Hawaii is unlike any place on earth so it’s no wonder that the US granted it it’s own time zone. Hawaii is one of those rare places that can offer almost anything (yes sometimes even snow). So get your bags ready and jot these must do’s down; you’ll thank us later.
Food & Farm Tours
Hawaii has a dynamic food culture that combines ancient traditions with global flavors brought to the islands by immigrants over hundreds of years. Food tours are the perfect way to taste a little bit of everything. On the Island of Hawaii, you can take tours of honey farms and coffee plantations to taste the famous Kona coffee, fresh from the source. There are a variety of opportunities for farm and agricultural tours throughout the islands.
Volcanoes National Park on The Big Island
Hawaii’s Big Island is home to Kilauea, one of the most active volcanoes in the world. Its current eruption has been putting on a show for decades, stunning visitors and scientists alike. Depending on the activity of the volcano at the time of your visit, you could see lava flowing directly into the ocean, sulfuric smoke billowing out of Halemaumau Crater, or the red glow of a lava lake at nightfall. Even if the lava isn’t active, a visit to Volcanoes National Park is still worth it. Whether you’re hiking across the floor of a solidified lava lake or walking through the interior of an eerily beautiful lava tube, prepare to be amazed.
Biking Down Haleakala
Mt. Haleakala is the largest dormant volcano in the world, rising to 10,023 feet above sea level. Haleakala is known for its stunning sunrise views, and one of the most memorable ways to experience a Haleakala sunrise is via bicycle; yes you heard me right. It makes for a very early morning, but a memory you will always cherish. There are numerous bike rental companies to choose from and each company will provide bikes, helmets, and cold weather gear for the 20+ mile ride down the mountain.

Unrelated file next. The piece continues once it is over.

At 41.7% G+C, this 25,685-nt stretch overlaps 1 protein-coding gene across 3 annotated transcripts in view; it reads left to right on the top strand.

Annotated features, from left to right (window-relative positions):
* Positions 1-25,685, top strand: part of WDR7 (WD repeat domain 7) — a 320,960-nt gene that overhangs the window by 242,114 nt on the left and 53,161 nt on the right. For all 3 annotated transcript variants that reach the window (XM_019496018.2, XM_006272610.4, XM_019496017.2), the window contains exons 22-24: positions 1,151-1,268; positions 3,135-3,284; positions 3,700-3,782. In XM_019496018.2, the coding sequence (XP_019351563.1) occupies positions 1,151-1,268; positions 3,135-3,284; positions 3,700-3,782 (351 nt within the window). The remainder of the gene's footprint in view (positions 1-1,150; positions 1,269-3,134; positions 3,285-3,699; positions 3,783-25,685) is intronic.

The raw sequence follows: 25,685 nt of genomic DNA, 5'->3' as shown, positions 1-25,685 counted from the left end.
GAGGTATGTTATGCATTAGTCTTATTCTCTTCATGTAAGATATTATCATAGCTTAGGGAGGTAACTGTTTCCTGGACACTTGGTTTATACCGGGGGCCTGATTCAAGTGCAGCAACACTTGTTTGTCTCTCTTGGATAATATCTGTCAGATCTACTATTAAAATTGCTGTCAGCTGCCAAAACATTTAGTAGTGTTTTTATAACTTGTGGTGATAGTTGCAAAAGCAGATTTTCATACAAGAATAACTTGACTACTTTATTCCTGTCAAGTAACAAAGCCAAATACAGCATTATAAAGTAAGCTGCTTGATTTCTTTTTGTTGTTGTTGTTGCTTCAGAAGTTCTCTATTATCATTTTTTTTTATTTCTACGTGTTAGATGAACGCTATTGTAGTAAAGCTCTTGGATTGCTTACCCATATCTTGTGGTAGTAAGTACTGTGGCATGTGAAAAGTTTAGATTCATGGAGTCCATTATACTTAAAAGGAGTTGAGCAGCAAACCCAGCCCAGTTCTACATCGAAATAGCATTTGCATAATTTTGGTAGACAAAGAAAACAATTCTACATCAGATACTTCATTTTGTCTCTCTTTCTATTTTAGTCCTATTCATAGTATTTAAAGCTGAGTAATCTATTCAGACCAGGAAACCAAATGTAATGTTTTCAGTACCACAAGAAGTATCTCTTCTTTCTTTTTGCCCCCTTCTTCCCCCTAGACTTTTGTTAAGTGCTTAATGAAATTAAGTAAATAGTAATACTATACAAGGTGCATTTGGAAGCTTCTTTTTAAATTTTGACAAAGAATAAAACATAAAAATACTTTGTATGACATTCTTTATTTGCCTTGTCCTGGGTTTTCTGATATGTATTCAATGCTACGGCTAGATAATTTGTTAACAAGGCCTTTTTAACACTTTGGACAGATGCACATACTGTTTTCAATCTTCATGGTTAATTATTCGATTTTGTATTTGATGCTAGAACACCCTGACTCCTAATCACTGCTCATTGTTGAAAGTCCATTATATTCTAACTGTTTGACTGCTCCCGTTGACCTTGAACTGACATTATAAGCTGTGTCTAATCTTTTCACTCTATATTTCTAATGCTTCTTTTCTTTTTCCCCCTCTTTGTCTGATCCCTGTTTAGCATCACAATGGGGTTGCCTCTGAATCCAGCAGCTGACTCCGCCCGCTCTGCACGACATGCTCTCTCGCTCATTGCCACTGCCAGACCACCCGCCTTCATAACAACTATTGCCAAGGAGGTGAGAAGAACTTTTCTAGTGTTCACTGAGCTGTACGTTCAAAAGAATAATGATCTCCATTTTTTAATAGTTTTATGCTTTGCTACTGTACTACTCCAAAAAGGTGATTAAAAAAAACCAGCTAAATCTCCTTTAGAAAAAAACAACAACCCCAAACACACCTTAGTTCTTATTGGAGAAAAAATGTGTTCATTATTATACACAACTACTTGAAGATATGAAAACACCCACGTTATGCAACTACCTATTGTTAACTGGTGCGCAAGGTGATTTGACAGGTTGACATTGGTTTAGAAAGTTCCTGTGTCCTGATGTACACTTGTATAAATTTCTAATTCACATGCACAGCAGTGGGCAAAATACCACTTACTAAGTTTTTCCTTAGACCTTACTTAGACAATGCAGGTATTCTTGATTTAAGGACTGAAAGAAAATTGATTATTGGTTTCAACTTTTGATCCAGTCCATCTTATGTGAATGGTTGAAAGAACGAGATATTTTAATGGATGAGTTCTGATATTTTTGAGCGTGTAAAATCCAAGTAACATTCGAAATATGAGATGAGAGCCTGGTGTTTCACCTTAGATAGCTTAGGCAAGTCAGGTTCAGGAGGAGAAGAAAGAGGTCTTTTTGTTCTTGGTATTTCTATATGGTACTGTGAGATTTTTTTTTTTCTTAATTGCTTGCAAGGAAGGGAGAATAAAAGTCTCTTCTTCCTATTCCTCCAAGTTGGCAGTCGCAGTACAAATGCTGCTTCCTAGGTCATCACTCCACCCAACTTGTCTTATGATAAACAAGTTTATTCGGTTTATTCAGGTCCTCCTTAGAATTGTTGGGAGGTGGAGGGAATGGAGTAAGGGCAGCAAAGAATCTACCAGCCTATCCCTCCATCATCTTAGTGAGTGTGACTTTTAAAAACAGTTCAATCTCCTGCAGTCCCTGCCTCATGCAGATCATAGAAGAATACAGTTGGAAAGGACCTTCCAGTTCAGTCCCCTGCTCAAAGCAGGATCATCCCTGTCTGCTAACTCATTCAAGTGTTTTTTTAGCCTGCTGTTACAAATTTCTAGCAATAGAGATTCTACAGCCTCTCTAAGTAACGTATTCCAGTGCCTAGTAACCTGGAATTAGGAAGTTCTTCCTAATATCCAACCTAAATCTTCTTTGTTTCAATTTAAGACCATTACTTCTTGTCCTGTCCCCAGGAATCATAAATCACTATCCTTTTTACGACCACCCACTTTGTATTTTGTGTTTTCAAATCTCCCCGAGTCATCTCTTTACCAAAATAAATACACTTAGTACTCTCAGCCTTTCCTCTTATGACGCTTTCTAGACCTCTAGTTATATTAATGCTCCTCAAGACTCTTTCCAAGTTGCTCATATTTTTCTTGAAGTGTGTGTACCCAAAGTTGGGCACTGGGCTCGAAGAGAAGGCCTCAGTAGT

If it’s your first trip to Hawaii, you must attend a traditional luau. The feast typically has music accompanied by dance and, of course, no shortage of food. Bring a big appetite, because attending a Hawaiian luau means feasting on a variety of delicious foods including traditional Polynesian fare such as lomi lomi salmon and kalua pua’a (roast pig), prime rib, chicken, and rice dishes. Many resorts also offer luaus so inquire at your hotel.
Seeing any part of Hawaii from the air is an incredible sight. Helicopters can access parts of the island unreachable by boat, car, or foot. Most operators offer tours of West Maui and Molokai, and Hana and Haleakala, though some also take passengers on scenic, hour-long flights of the whole island. No matter which route you choose, you’ll be rewarded with stunning views of waterfalls, craters, cliffs, and valleys.
Snorkel in Hanauma Bay
On the very east side of Honolulu, near an area of town called Hawaii Kai, is Hanauma Bay, one of the most famous places on the entire island for snorkeling. The bay, sunken into a crater with a gorgeous stretch of golden sand, is a nature reserve and marine sanctuary. When you arrive at Hanauma Bay, you’re normally required to watch a short video about the marine life and the preservation of it, and you can then take the short 5-minute hike to the bottom of the crater to get to the beach and get in the cool clear water. If you’re interested in snorkeling while you’re in Honolulu, Hanauma Bay is the place to visit.